96

I have a fairly simple Angular application that runs just fine on my dev machine, but is failing with this error message (in the browser console) after I deploy it:

Uncaught Error: [$injector:unpr] http://errors.angularjs.org/undefined/$injector/unpr?p0=tProvider%20%3C-%20t%20%3C-%20%24http%20%3C-%20%24compile

No other message besides that. It happens when the page first loads.

I'm running ASP.NET MVC5, Angular 1.2RC3, and pushing to Azure via git.

Googling hasn't turned up anything interesting.

Any suggestions?

EDIT:

I'm using TypeScript, and defining my dependencies with the $inject variable, e.g.:

export class DashboardCtrl {

    public static $inject = [
        '$scope',
        '$location',
        'dashboardStorage'
    ];

    constructor(
        private $scope: IDashboardScope,
        private $location: ng.ILocationService,
        private storage: IDashboardStorage) {
    }
}

I believe that should (or is intended to) get around the local variable renaming problems that arise during minification and that can cause this error.

That said, it clearly has something to do with the minification process, as when I set BundleTable.EnableOptimizations = true on my dev machine, I can reproduce it.

159

If you follow your link, it tells you that the error results from the $injector not being able to resolve your dependencies. This is a common issue with angular when the javascript gets minified/uglified/whatever you're doing to it for production.

The issue is when you have e.g. a controller;

angular.module("MyApp").controller("MyCtrl", function($scope, $q) {
  // your code
})

The minification changes $scope and $q into random variables that doesn't tell angular what to inject. The solution is to declare your dependencies like this:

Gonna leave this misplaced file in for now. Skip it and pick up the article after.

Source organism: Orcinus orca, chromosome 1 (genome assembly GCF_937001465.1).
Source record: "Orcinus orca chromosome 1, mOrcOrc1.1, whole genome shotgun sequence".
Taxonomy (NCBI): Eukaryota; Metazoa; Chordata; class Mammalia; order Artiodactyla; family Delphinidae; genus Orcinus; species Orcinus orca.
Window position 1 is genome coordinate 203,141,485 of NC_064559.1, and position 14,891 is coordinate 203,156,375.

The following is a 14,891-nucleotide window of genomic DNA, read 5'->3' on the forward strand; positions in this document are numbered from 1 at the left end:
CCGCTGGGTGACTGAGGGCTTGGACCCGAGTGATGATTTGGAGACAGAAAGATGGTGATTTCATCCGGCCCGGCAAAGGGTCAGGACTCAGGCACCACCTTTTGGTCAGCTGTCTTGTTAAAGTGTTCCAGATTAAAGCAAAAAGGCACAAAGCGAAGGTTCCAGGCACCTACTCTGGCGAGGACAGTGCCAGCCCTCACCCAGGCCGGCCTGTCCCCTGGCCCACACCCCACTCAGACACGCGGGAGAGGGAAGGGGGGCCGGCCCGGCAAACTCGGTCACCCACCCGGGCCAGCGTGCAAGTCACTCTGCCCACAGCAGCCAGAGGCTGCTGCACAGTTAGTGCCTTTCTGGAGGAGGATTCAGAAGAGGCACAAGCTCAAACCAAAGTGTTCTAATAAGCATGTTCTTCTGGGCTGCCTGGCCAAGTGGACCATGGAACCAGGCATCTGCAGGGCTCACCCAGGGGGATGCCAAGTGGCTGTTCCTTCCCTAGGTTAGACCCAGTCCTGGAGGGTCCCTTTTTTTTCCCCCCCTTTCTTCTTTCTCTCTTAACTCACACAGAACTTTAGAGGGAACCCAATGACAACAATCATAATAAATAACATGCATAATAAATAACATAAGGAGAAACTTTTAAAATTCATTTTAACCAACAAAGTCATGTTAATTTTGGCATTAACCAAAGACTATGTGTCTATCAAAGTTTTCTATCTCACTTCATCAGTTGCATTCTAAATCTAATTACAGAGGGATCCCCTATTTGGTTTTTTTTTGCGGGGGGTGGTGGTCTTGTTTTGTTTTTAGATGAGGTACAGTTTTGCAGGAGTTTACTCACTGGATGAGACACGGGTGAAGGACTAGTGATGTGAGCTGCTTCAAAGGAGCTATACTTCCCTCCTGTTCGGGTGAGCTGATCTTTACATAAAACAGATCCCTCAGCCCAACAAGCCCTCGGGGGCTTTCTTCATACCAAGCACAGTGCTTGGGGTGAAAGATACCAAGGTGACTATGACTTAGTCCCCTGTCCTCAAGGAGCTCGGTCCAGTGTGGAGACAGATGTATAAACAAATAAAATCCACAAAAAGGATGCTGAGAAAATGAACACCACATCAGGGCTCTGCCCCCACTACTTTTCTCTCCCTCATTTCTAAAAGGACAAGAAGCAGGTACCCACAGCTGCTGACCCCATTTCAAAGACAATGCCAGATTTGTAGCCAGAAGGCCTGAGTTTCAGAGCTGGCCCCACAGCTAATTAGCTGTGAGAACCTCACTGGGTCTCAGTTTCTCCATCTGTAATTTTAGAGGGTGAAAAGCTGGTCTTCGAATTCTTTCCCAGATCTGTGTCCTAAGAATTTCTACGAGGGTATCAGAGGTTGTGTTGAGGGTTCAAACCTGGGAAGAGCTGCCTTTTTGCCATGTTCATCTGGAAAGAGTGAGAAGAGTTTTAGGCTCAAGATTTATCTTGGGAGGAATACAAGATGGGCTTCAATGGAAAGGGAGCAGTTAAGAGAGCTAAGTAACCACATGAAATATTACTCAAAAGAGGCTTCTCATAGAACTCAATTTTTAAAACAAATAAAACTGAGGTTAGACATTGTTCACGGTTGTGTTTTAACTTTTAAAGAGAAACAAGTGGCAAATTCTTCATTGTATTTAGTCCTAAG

angular.module("MyApp")
  .controller("MyCtrl", ["$scope", "$q", function($scope, $q) {
  // your code
}])

That should fix your problem.

Just to re-iterate, everything I've said is at the link the error message provides to you.

  • 2
    Thanks for the suggestion to actually visit the link - I'd assumed it was some internal artifact, not something for my benefit. As it turns out, I'm defining all my dependencies via the $inject public variable, which I believe is equivalent to the way you suggest (see docs.angularjs.org/guide/di). I'll update my question. – Ken Smith Oct 30 '13 at 13:12
  • 2
    That said, it clearly has something to do with the minification process, as when I force ASP.NET MVC minifications on my dev machine (BundleTable.EnableOptimizations = true;), I can reproduce the problem. Continuing to look. – Ken Smith Oct 30 '13 at 15:00
  • OK, figured it out. There was another place I was doing DI that I had forgotten about, and it was getting messed up in the minification process. Thanks, this was the right answer. – Ken Smith Oct 30 '13 at 17:12
  • There is also a package that will automatically handle this for you called ngmin and a corresponding gem for Rails called ngmin-rails. – bradleygriffith Mar 21 '14 at 16:26
  • 2
    @RyanTuck - In other words, with unminified code, Angular can just look at the variable names in your functions, and make a good guess about what needs to be injected. But with minified code, the variable names are all munged, so it needs some other mechanism - a mechanism that doesn't change when the code gets minified - to know what to inject. That's where the $inject array and the other mechanisms come into play. – Ken Smith Dec 9 '14 at 15:38
13

Ran into the same problem myself, but my controller definitions looked a little different than above. For controllers defined like this:

function MyController($scope, $http) {